When a plaintiff alleges that a railroad has violated a federal safety statute, the Supreme Court has ‘extended the reach of the principle of negligence per se to cover injuries suffered by employees as a result of their employers' statutory violations, even if the injuries sustained were not of a type that the relevant statute sought to prevent. ‘

Weber, ¶ 22 (citing Consol. Rail Corp. v. Gottshall, 512 U.S. 532, 543, 114 S.Ct. 2396, 2404, 129 L.Ed.2d 427 (1994)). If the employee establishes a violation of the LIA, the negligence requirement of the FELA claim is established as a matter of law. Weber, ¶ 22.

¶ 14 “The LIA should be ‘liberally construed’ in light of its primary purpose to protect employees and require the use of safe equipment.” Weber, ¶ 21 (citing Lilly, 317 U.S. at 486, 63 S.Ct. at 351). The LIA states in pertinent part that “[a] railroad carrier may use or allow to be used a locomotive or tender on its railroad line only when the locomotive or tender and its parts and appurtenances ․ are in proper condition and safe to operate without unnecessary danger of personal injury.” 49 U.S.C. § 20701(1). The applicable safety regulation at issue in this case requires that “[f]loors of cabs, passageways, and compartments shall be kept free from oil, water, waste or any obstruction that creates a slipping, tripping or fire hazard.” 49 C.F.R. § 229.119(c).

¶ 15 Martin argues that because he proved the presence of ice and snow on the steps of the BNSF locomotive, which he argues is a slipping hazard and a violation of 49 C.F.R. § 229.119(c), BNSF is liable under the LIA as a matter of law. BNSF argues that whether ice and snow was a violation of 49 C.F.R. § 229.119(c) was a proper question for the jury, citing Gregory v. Mo. Pac. R.R., 32 F.3d 160 (5th Cir.1994). In Gregory, there was conflicting testimony regarding the presence and amount of oil on a locomotive floor. The Fifth Circuit held that whether or not the oil constituted a slipping hazard was a question of fact, and therefore a question for the jury. Gregory, 32 F.3d at 162–63.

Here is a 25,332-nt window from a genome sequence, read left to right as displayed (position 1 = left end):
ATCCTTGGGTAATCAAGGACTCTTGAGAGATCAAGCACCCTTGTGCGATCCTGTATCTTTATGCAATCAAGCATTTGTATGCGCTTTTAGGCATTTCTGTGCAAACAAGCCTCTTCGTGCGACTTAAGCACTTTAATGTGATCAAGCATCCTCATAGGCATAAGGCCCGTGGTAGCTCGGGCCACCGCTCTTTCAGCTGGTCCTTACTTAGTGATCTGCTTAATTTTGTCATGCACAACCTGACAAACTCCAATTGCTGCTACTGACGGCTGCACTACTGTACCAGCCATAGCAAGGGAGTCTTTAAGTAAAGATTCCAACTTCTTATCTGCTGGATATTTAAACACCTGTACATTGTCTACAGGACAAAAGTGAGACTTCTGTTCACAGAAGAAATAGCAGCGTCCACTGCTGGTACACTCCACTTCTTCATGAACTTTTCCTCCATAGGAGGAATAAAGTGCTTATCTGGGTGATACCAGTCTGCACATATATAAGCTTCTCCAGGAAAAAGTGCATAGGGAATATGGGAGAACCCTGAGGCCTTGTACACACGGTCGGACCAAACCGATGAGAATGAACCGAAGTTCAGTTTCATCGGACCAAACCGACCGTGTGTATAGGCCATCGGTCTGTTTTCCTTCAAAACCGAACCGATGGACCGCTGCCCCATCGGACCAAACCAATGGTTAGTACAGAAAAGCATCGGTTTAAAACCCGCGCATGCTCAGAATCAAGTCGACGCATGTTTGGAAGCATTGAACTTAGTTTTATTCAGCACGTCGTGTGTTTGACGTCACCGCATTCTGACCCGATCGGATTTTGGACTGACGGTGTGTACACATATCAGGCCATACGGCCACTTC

¶ 16 It is axiomatic that if, in fact, Martin slipped on the ice and snow on the locomotive steps, then the ice and snow were a slipping hazard. However, even assuming Martin established, as he contends, the presence of the ice and snow on the locomotive steps, he did not conclusively establish that the ice and snow caused him to slip. Evidence was presented to the jury that the snow and ice on the locomotive steps did not cause Martin to slip. Martin himself testified at trial that he observed only “a little bit” of ice and snow on the steps, and he did not know if it contributed to him slipping on the steps. Martin's attorney conceded at trial that there was conflicting evidence about ice and snow on the locomotive steps, and that it was a proper jury question. Viewed in a light most favorable to BNSF, evidence existed to support the jury's determination that BNSF was not liable for Martin's injury due to the presence of ice and snow on the locomotive's steps. The District Court did not err by allowing Martin's LIA claim to be considered by the jury.

¶ 17 2. Whether the District Court abused its discretion by excluding evidence of heated platforms at BNSF's Whitefish and Essex depots.

¶ 18 At the time of Martin's injury, the Whitefish platform was not heated. After Martin's injury, Amtrak used federal stimulus money to install a heated platform at Whitefish. BNSF filed a motion in limine requesting the District Court exclude evidence that the Whitefish platform is now heated, arguing it was inadmissible as a subsequent remedial measure. The District Court granted BNSF's motion in limine.

¶ 19 “When, after an injury or harm allegedly caused by an event, measures are taken that, if taken previously, would have made the injury or harm less likely to occur, evidence of the subsequent measures is not admissible to prove negligence [or] culpable conduct .” M.R. Evid. 407.